DAMMAM, Saudi Arabia (Reuters) – A group of private Saudi investors plans to invest 375 million riyals ($100 million) to plant wheat, barley and rice in Ethiopia, one of the investors said.
The three investors met Ethiopia’s dictator Meles Zenawi late last month, Mohamed al-Musallam, who chairs Dar Misc Economic and Administrative Consultancy firm, told Reuters.
“They approved to lease us the farm land. They will exempt us from paying taxes and lease fees in the first years of production and they will allow us to export all our production,” Musallam told Reuters.
Food security has topped the policy agenda in the Gulf Arab region following rampant inflation in 2008 that underscored the peninsula’s dependence on imports and forced countries to invest abroad to ensure supplies of staples like rice and wheat.
The three investors are setting up a company that will lead the investment. “We have opted for rice, barley and wheat because they are among the crops covered by the (Saudi) government’s strategic food security programme,” he said.
“We plan to start within one year. We are in the process of assessing best areas and ratios for each crop,” Musallam added.
The other investors involved in the project are Yassine al-Jafri and Khaled Zeiny.
“Some of the financing will come from us and … we can secure some of the financing from private financial institutions or from the Islamic Development Bank,” he added.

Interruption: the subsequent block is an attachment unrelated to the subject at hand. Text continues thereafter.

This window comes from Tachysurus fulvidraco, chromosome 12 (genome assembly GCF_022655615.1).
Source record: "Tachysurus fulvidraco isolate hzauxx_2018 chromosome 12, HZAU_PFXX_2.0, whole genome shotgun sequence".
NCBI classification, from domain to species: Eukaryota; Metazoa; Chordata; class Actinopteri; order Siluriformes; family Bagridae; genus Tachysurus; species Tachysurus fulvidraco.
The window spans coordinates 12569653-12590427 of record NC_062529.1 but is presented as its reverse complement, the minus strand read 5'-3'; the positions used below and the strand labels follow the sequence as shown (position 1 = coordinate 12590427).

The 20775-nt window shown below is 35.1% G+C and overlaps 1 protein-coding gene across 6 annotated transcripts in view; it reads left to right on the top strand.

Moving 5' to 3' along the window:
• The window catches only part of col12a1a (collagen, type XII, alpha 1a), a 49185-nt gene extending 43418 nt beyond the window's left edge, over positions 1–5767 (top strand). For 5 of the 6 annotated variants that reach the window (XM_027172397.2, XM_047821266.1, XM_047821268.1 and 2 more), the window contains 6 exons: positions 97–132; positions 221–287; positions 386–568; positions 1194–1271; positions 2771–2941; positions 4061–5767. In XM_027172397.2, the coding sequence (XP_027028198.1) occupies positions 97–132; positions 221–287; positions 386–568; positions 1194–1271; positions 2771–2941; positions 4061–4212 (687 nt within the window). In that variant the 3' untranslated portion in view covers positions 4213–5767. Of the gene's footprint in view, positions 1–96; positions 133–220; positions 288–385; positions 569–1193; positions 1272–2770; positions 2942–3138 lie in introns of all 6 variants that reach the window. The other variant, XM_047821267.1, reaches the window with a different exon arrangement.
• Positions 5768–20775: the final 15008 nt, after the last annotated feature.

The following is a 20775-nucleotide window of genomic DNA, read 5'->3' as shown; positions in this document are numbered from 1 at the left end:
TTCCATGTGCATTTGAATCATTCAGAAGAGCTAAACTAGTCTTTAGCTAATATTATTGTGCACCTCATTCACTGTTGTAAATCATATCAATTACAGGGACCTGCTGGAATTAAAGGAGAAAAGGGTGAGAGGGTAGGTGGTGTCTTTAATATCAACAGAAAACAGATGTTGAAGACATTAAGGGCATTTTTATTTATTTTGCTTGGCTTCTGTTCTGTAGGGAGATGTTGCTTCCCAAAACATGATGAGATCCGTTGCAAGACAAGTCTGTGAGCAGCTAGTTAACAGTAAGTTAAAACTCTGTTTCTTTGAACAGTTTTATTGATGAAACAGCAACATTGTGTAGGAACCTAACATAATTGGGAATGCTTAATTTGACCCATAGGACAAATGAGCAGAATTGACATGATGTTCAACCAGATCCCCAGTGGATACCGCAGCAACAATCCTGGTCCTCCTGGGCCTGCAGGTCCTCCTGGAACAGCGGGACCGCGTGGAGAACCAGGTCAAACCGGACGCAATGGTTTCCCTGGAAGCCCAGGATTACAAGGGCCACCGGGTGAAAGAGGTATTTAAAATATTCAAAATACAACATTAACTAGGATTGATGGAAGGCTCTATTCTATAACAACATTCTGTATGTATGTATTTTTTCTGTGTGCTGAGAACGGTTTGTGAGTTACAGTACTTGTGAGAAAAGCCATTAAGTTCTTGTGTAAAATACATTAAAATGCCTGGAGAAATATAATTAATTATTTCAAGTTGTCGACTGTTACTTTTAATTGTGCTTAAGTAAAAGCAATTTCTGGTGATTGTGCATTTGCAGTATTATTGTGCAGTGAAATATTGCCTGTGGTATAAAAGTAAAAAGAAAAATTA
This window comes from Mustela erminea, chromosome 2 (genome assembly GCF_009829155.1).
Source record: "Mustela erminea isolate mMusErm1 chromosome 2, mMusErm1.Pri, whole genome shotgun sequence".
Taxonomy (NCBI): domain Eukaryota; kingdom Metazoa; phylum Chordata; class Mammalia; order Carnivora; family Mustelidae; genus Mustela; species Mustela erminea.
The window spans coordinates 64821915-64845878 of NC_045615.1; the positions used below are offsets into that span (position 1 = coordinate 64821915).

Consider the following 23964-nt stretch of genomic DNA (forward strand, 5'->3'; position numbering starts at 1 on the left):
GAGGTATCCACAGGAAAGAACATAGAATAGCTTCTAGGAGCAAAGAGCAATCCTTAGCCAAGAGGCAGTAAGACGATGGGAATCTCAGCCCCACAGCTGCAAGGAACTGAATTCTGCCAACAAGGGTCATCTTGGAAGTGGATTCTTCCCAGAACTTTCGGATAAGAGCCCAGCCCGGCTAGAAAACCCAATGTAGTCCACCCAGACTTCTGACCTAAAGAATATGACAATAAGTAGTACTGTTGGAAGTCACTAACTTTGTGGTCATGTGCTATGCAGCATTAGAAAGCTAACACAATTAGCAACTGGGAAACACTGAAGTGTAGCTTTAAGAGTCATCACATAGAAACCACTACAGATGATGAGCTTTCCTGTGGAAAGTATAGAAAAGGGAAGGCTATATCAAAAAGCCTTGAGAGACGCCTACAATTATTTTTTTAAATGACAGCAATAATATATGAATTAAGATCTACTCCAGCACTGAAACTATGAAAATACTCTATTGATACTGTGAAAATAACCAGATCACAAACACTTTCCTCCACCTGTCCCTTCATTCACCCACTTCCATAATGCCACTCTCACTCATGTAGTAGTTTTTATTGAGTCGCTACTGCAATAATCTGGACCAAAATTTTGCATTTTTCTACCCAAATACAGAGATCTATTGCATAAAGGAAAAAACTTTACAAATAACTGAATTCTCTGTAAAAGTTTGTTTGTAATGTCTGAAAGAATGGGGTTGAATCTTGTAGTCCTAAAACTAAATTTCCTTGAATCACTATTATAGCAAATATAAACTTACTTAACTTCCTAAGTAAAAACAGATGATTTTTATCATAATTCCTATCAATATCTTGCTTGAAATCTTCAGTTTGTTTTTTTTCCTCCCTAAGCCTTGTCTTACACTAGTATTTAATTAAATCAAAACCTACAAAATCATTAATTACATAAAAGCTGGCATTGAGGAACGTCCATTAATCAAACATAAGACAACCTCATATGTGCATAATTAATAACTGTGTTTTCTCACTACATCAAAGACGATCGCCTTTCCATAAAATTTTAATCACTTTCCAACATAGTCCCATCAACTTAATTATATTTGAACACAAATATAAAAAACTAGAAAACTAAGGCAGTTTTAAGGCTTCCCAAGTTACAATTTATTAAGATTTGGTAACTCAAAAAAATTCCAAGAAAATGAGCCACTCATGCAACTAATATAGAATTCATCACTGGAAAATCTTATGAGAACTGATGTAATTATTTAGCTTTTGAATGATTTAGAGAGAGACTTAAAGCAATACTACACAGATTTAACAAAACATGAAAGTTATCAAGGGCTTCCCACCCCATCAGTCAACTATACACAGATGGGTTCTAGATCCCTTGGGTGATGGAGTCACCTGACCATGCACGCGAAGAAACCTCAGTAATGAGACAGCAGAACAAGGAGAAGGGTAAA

Saudi Arabia has urged companies to invest in farm projects abroad after deciding last year to reduce wheat production by 12.5 percent per year, abandoning a 30-year-old programme to grow its own, which achieved self-sufficiency but depleted the desert kingdom’s scarce water supplies.
State-owned Saudi Industrial Development Fund is granting financing facilities to firms exploring agricultural investments abroad.
Saudi investors have launched agricultural projects in Indonesia worth $1.3 billion last year, Mohamed Abdulkader al-Fadel, who chairs Saudi Arabia’s Commerce and Industry Chambers Council, said earlier this month.
The world’s largest oil exporter said in January it had received the first batch of rice to be produced abroad by local investors as part of the King Abdullah Initiative for Saudi Agricultural Investment Abroad.